Overview

Suggest that your team member take a break. Propose that they take the day off or work from home. This is a great reward as compensation time for someone who has been putting in extra time to meet a deadline or is otherwise working to support the team’s goals.

Why We Do It

Setting expectations with your employees is always important. Key among those expectations should be whether you expect effort (i.e., time spent) or results. Examining this question may inform you a lot about your company’s values and culture.

When employees go above and beyond your expectations, it makes sense to reward them. For some of the people on your team, time off may be something they especially value. And while almost everyone enjoys time off, not everyone would make time off their number one choice as a reward, so consider other actions based on employees’ values.

How We Do It

If you’ve determined that some schedule flexibility is the best reward for a particular employee, great! You may be able to directly authorize the person to take a day, or you may need to seek approval through your HR or management team. If you need additional authorization, hopefully it goes without saying that you should secure that before you inform the employee.

It’s important to verbally connect the desirable behavior (e.g., extra time spent, goal reached) with why you’re awarding the employee the time off. Let them know that you recognize how they exceeded expectations and this is the reward for that effort. This is a great time to give them specific praise about the job they’ve been doing.

You: Jenkins, you really stepped up on the effort to get Shiny Widget v3 shipped over the past week. When the flimflazzle issue cropped up and almost derailed us, you took ownership and worked extra time to sort things out. I really appreciate it, and I’d like to give you next Friday off as a thank-you.

Don’t Reward Meeting Expectations

One thing worth noting is that you should not apply this action when someone is putting in extra time or effort just to meet expectations. Perhaps their skillset is behind the curve, and it’s taking them much longer to do the things the rest of the team can complete in a normal workweek. Perhaps they’re working extra time to make up for a mistake they previously introduced. Whatever the circumstances, make sure you are rewarding someone’s exceeding expectations, not meeting them. Doing so would send the wrong message to the individual employee—not to mention the team in general—about what you value.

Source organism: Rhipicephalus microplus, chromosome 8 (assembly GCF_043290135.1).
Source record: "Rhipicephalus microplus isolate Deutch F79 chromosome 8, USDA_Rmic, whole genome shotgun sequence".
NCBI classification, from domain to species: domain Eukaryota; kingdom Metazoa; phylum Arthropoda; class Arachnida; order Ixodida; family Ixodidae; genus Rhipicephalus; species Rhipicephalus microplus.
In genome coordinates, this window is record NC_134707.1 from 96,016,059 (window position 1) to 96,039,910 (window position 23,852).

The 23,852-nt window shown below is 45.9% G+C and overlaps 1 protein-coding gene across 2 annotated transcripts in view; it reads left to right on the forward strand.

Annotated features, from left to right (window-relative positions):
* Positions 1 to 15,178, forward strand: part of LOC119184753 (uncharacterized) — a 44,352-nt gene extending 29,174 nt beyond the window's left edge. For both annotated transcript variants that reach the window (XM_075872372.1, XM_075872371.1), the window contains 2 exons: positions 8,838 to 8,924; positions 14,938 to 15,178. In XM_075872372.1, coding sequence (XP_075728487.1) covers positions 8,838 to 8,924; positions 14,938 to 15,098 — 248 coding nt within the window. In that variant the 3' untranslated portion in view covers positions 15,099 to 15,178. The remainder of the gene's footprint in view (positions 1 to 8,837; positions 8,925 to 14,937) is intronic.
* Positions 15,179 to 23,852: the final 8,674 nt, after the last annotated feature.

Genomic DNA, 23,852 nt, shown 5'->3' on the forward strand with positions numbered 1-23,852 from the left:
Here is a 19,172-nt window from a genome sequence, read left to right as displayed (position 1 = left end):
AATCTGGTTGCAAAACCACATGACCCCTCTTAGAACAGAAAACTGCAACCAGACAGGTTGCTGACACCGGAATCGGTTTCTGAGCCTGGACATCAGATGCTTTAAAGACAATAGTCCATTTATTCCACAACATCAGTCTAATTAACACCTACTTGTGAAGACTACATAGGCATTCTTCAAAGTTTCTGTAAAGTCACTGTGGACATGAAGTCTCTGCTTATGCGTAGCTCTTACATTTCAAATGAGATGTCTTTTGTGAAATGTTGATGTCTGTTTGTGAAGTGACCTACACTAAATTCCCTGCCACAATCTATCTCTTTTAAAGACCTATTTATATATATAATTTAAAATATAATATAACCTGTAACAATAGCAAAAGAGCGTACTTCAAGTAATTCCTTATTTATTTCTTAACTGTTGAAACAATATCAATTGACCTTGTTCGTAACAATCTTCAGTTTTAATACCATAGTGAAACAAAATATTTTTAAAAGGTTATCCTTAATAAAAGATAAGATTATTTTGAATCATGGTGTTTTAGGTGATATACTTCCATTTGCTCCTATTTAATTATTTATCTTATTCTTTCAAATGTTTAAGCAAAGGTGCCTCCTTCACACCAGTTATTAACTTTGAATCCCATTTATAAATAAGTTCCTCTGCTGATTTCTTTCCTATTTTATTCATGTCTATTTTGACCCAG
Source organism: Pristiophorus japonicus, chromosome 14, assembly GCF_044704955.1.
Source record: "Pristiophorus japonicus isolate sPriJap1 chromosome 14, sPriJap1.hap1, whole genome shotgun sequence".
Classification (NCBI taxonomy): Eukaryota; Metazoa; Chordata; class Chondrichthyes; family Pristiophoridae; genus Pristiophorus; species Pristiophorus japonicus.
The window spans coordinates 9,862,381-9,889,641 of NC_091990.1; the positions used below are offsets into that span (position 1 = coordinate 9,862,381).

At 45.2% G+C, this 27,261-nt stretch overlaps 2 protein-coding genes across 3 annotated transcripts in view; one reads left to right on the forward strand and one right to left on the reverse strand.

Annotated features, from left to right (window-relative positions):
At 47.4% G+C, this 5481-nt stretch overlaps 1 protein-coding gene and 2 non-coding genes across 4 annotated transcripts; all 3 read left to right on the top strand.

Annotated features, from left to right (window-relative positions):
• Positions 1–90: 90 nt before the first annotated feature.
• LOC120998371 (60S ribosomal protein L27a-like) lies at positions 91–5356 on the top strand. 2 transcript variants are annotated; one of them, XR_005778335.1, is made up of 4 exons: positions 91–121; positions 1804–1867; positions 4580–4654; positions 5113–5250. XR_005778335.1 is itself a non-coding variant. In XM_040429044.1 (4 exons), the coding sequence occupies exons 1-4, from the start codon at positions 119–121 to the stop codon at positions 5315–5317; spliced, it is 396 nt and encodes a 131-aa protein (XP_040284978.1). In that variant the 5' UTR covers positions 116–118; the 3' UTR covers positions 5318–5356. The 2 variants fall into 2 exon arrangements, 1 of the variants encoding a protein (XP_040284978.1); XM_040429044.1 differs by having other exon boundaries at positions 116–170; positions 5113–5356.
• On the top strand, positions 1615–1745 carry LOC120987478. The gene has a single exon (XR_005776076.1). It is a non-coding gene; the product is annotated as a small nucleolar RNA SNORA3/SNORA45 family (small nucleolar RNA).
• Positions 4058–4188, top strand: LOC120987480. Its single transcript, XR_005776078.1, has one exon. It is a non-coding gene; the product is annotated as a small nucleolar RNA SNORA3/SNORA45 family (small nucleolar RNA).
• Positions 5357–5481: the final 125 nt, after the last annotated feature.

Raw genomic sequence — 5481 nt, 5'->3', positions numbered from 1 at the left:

Bonus: Let the Employee Pick When to Take Time Off

It may not be practical for a number of reasons, but if you can give your high-achieving employee the choice of when to apply the time off, it will be even more valuable to them. They may have an upcoming vacation, or there may be a three-day weekend coming soon that they can extend. The more notice you can give the employee about when their free day is coming, the more valuable it’s likely to be to them. Your employee might select a Friday several weeks from now, allowing them time to make plans to do something fun. That’s better than a company-selected Wednesday happening tomorrow, which gives your employee very little opportunity to make plans other than to hang out at home or to run errands.

Damage Control

While most of this has been focused on reward, this action can also be useful as damage control. Perhaps someone in the management team goofed and made a commitment on the team’s behalf without checking with the team first. Perhaps a particular client or project is just really a lemon. If you’ve got someone highly valuable to your team or organization who has had to go through a frustrating situation, giving them a day off by way of apology could go a long way to smooth things over.

Don’t Ruin Intrinsic Motivation

Be careful about how you apply a reward like this. If it’s something you do after the fact, it can be effective. If it’s something that you promise beforehand or something your employees simply expect, it may not have the desirable effect. Consider the following snippet from Daniel Pink’s book Drive:

Over and over again, they discovered that extrinsic rewards—in particular, contingent, expected, “if-then” rewards—snuffed out [intrinsic motivation].

The lesson here is that one should be careful promising rewards up front in an if-then format. Instead, reward your team member afterwards for a job well done.

Expected Results

Tying reward to success provides a clear reinforcement to the employee and to the team in general about what you as a manager (and a company) value. This encourages the employee (and the team) to repeat the behavior in the future. It shows the employee that you recognized their contributions, and it provides a nice way to help them decompress if they’ve been pushing hard toward a goal.

Example

Consider a scenario where an engineer, Charles, has been putting in extra time to help his team reach a release milestone:

You: Hey, Charles. How’s it going?

Charles: Whew, I’m tired, but we got all the defects cleared up, and the release will go out as scheduled this evening.

You: Awesome. I know it’s been a tough push, but I appreciate your efforts. I’d like to have the full team around the rest of this week in case we run into any post-release emergencies, but why don’t you go ahead and plan to take a day off next week? Your vacation balance in the HR system should be updated later today.

Charles: Great, thanks!

Research